Maria Sharapova announced Monday that she failed a drug test at the Australian Open earlier this year.
Sharapova received a letter from the International Tennis Foundation several days ago informing her that she had failed the test for a substance that had been legal until Jan. 1 of this year. Sharapova did not indicate what the penalties would be or how long she might be away from the game of tennis.
She had begun taking the substance Meldonium in 2006 to aid in a variety of health problems. However, the drug was added to a banned list starting at the beginning of 2016. Sharapova conceded that she did not look at the list of newly banned substances for 2016 from the World Anti-Doping Association, and thus indicated that she failed the drug test because of ignorance.
"I don't want to end my career this way," Sharapova said. "I really hope I will be given another chance to play this game."
Meldonium aids in athletes' endurance and rehabilitation. Doctors prescribe it to treat ischemia, a lack of blood flow, but it can give athletes an increased ability for exercise. It had been on WADA's watch list in 2015, and was formally banned at the beginning of this year after WADA indicated there was “evidence of its use by athletes with the intention of enhancing performance." On Dec. 22, 2015, WADA sent an email indicating what drugs would be banned starting in 2016; Sharapova conceded that she received but did not read that email.
Sharapova has not competed since January's Australian Open, where she fell to Serena Williams in the quarterfinals.The five-time Grand Slam champion has suffered a rash of injuries over the last few years, including one that forced her withdrawal from last year's U.S. Open and, more recently, an arm injury that resulted in her pulling out of the BNP Paribas Open at Indian Wells in California.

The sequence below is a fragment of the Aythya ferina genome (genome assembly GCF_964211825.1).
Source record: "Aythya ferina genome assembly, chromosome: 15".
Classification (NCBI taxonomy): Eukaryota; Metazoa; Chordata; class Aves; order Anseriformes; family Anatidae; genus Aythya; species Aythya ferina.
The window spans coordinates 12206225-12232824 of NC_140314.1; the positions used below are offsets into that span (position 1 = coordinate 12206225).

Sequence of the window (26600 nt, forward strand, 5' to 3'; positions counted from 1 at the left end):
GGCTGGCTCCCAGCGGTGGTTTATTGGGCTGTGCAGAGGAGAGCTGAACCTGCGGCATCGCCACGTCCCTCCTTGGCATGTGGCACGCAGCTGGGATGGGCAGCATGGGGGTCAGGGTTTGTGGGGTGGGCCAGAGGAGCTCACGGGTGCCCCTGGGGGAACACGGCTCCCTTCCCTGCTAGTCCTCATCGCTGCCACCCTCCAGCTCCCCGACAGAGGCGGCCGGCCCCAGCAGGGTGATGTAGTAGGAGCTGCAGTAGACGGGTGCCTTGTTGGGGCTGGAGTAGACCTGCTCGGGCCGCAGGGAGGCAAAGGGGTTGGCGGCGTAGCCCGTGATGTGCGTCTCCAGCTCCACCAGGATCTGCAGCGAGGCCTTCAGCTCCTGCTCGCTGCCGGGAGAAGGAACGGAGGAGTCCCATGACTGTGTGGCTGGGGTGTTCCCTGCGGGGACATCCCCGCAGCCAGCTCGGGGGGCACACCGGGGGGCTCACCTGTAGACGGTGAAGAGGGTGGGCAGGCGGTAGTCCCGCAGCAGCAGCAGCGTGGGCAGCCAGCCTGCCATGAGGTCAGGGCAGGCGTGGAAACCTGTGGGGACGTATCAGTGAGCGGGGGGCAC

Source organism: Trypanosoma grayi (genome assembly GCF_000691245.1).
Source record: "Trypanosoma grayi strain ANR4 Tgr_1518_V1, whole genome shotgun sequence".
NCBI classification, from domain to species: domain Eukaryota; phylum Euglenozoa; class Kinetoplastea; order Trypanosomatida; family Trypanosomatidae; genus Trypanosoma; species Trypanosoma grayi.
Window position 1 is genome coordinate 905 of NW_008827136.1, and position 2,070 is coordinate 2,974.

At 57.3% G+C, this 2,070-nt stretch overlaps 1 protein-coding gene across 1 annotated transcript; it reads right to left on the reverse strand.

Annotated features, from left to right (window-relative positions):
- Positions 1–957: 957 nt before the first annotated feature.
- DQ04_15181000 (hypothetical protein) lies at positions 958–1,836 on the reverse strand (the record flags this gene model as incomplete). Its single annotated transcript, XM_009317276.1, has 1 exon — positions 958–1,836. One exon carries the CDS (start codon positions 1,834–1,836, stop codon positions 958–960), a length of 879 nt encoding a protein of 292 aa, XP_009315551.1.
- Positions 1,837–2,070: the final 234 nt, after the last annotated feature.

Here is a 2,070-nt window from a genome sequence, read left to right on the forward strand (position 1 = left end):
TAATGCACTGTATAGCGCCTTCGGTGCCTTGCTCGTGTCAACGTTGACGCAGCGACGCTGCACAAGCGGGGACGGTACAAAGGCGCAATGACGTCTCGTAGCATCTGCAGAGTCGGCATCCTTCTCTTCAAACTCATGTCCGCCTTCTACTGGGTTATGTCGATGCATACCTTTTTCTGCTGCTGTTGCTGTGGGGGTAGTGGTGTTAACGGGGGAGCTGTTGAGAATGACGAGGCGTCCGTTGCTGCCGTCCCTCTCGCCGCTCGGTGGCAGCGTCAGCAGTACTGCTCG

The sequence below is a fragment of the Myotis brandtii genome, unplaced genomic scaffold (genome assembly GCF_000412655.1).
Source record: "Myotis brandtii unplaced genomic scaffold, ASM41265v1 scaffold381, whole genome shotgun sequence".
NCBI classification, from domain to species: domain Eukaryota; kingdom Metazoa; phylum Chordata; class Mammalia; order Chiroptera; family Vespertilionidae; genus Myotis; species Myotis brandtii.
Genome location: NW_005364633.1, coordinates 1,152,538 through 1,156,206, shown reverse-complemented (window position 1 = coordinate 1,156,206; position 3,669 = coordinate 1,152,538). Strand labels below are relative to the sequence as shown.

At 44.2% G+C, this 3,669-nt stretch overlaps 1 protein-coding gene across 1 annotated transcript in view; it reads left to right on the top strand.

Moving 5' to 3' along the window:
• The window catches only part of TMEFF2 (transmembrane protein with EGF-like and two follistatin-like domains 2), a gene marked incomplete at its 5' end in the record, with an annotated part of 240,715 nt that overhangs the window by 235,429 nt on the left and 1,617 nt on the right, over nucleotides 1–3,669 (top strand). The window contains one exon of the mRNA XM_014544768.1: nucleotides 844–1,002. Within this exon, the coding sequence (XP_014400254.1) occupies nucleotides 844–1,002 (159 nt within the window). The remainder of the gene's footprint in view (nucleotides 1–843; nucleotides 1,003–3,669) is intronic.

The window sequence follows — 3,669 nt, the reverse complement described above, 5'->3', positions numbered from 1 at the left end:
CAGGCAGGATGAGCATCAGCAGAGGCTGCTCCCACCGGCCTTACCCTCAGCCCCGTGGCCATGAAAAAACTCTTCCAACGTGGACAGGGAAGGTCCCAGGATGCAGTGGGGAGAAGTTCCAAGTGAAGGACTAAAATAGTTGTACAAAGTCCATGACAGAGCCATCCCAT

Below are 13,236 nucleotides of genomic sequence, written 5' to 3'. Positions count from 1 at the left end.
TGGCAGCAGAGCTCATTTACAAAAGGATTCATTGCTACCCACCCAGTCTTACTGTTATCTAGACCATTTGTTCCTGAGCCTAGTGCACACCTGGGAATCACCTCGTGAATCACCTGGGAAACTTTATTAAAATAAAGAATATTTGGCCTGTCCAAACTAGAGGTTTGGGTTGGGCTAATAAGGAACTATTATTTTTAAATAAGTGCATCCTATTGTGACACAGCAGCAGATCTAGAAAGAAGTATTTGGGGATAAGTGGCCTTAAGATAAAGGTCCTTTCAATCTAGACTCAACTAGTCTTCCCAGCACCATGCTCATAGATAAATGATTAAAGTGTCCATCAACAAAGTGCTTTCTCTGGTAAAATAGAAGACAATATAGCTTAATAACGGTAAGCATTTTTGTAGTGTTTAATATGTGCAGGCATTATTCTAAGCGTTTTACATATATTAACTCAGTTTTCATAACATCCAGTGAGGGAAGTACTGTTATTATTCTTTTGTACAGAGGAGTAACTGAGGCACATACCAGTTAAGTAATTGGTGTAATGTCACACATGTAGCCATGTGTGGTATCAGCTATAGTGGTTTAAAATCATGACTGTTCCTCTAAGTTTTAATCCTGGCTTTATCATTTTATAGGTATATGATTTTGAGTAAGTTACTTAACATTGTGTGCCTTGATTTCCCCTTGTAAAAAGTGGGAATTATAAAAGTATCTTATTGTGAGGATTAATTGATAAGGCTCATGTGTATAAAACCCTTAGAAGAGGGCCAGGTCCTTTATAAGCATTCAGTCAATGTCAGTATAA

Sharapova, 28, is currently ranked 7th in the world. A former World No. 1, her 35 singles titles and five Grand Slams ranked third among active players behind Venus and Serena Williams. Sharapova won the French Open twice and Wimbledon, the Australian Open, and the U.S. Open once apiece, making her one of only ten women, and the only Russian woman, to hold the career Grand Slam.
Sharapova won at least one singles title every year from 2003 to 2015, a remarkable run. She has played in 733 career matches and won 80 percent of them for $36 million in career on-court earnings. She's diversified herself off the court, parlaying her tennis fame into modeling and fashion success. She has been the highest-paid female athlete in the world 11 years running.
Widespread speculation had indicated that Sharapova would retire, but in a bit of humor at an otherwise somber press conference, Sharapova indicated that if she was to announce her retirement, it would not be at "a hotel in downtown Los Angeles with a fairly ugly carpet."